The Washington Senate voted overwhelming 44-2 in favor of a bill allowing cities and towns to create ordinances regulating tiny house communities, while prohibiting them from banning tiny homes used as a primary residence. The policy is meant to incorporate homes that are 400 square feet or smaller into existing affordable housing options.
Prior to the Mar. 6 Senate floor vote, SB 5283 sponsor Sen. Hans Zeiger (R-25) said “we all know the need for more affordable housing in our state. This is a new housing option; it is not one that is going to deliver us completely from our affordable housing crisis, for sure…but we’ve done some other things this session that I think make a real difference.
“I think there is a real market for tiny houses that is waiting to take off,” Zeiger said. “Local jurisdictions and people who want to enter this market need a better legal framework.”
For supporters, the homes offer a similar appeal of cottage homes or accessory dwelling units (ADUs) which, unlike tiny homes, are fixed structured. A separate bill SB 5282 allows tiny homes built to code standards to be used as ADUs without having to be attached to the primary residence. However, they must be built within a city or county’s urban growth area (UGA), and the tiny home owner must make “reasonable accommodation” for the water and power supply, as well as sewage disposal. That bill cleared the Senate Committee on Housing Stability & Affordability and has been referred to the Rules Committee for its second reading.
Testimony offered at the bill’s Feb. 6 public hearing of the Senate Housing Stability & Affordability Committee by tiny home builders and advocates highlighted the benefits to people transitioning out of homelessness. With a price tag of around $25,000, it’s also an option for people who want to own a home but can’t afford a regular residence. It was on that basis the town of Spur, Texas declared itself as the first tiny home friendly community in 2014.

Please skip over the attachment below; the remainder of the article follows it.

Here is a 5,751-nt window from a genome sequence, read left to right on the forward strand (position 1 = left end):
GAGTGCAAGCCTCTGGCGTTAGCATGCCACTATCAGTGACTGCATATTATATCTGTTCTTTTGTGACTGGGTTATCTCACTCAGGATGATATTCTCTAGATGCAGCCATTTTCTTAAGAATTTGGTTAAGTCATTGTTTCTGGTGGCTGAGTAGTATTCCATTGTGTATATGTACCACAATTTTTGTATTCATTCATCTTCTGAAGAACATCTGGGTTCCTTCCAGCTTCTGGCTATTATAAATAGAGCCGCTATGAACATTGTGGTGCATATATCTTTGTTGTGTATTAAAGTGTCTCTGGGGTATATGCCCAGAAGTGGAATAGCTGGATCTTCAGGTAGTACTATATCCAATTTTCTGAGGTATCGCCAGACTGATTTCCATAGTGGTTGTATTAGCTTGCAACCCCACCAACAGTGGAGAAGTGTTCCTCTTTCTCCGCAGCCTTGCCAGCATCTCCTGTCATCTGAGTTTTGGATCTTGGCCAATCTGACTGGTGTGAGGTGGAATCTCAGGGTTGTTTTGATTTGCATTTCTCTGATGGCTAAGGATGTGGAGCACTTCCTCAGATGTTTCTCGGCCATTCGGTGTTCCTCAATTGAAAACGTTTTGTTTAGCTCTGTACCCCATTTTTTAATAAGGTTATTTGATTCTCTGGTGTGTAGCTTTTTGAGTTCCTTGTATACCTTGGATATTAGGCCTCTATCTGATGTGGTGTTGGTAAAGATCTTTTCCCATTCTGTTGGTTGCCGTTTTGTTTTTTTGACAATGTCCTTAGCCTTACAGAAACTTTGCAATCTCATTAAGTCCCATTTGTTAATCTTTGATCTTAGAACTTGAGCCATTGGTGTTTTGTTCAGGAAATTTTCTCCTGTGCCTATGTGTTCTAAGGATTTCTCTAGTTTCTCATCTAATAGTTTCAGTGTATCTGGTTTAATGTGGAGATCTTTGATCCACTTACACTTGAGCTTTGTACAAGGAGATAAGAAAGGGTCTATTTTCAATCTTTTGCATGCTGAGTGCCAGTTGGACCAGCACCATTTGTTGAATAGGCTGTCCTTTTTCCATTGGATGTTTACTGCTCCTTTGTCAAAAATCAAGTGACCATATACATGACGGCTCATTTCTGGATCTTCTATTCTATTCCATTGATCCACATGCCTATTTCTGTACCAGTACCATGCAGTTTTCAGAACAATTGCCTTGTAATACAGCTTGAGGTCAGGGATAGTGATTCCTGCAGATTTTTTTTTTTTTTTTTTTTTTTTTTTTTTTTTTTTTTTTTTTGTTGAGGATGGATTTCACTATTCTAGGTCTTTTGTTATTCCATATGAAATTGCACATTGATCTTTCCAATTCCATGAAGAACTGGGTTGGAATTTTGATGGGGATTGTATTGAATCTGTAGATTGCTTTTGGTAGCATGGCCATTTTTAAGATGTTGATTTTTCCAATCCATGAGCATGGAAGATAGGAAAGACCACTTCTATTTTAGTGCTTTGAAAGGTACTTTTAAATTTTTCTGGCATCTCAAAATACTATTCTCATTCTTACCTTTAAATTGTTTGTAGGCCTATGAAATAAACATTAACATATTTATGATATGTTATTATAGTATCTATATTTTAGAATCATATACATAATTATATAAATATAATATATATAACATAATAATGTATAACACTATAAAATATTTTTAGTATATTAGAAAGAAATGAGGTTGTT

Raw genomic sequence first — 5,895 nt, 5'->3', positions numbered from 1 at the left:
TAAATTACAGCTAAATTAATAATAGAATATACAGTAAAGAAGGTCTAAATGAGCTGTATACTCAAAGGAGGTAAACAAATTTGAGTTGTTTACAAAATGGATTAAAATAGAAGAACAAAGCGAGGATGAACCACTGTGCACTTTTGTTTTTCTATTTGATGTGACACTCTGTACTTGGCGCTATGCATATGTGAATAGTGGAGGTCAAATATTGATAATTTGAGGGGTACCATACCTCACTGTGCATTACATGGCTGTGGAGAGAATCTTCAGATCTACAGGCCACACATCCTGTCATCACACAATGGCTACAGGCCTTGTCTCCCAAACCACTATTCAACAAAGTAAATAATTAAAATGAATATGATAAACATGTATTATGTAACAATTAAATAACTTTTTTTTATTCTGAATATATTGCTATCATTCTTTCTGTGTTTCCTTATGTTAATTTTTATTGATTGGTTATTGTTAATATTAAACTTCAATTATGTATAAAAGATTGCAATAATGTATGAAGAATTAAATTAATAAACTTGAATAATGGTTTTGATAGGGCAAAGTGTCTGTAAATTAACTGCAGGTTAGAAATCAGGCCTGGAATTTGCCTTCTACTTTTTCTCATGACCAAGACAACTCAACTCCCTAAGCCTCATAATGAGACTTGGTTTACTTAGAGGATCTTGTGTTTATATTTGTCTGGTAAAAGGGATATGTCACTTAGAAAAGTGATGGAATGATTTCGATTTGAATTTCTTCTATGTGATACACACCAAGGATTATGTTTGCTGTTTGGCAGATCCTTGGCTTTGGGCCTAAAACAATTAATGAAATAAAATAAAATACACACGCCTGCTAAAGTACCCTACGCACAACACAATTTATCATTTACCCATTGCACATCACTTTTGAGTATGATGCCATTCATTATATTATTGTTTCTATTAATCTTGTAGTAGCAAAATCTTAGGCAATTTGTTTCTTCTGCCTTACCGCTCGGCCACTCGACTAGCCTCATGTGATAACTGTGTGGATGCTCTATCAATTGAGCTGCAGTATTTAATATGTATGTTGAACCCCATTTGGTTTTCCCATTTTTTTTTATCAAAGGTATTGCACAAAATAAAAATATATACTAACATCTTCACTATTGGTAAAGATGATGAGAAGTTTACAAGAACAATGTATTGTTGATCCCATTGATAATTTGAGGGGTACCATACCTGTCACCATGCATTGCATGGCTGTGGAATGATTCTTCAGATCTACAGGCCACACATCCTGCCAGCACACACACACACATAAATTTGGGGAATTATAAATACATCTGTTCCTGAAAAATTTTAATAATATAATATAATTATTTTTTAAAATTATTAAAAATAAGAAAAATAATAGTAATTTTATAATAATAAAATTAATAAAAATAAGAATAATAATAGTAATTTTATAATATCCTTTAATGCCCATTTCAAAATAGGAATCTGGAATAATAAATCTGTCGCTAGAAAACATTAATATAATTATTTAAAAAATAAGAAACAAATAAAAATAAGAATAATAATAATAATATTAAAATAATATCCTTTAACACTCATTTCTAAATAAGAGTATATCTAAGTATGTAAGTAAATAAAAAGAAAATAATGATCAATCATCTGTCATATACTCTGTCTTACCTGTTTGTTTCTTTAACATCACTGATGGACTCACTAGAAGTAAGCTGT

“Just because the housing type doesn’t appeal to everybody doesn’t make it an illegitimate choice for those who want that option,” Ethan Goodman with Tech 4 Housing said at the Feb. 6 public hearing. He added that unlike temporary housing units, tiny homes can last for decades and “allow people who want to use it as an income property.”
Lou Pereyra with Tiny Mountain Houses said: “Whether we want to or not, tiny house buyers are in abundance; the biggest challenge that they have is placement.”
SB 5383 cosponsor Sen. Guy Palumbo (D-1) said at the Mar. 6 Senate floor vote that the bill will “really address some of the supply challenges that we have. It doesn’t make sense that we would prohibit these tiny home villages from happening when we have people in a housing and homelessness crisis in this state.”
The bill has been referred to the House Local Government Committee.